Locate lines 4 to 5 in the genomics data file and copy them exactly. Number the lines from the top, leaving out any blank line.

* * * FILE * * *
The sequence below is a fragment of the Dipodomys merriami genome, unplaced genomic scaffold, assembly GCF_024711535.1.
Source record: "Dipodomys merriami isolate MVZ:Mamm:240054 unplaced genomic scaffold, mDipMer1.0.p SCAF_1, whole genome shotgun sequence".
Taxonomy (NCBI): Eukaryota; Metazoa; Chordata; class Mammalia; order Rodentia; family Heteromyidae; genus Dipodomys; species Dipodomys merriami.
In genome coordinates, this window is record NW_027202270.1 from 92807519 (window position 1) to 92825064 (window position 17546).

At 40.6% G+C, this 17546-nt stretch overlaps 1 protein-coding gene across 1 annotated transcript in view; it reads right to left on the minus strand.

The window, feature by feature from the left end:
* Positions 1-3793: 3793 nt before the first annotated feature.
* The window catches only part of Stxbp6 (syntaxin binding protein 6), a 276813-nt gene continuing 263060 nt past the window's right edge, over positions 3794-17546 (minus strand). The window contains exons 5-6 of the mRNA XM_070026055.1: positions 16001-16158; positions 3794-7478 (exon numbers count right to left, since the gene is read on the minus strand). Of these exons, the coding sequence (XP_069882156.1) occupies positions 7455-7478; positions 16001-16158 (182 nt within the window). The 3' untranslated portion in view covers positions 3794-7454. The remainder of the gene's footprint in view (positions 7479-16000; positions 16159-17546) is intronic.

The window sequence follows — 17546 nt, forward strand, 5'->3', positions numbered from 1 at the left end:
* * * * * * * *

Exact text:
In genome coordinates, this window is record NW_027202270.1 from 92807519 (window position 1) to 92825064 (window position 17546).

At 40.6% G+C, this 17546-nt stretch overlaps 1 protein-coding gene across 1 annotated transcript in view; it reads right to left on the minus strand.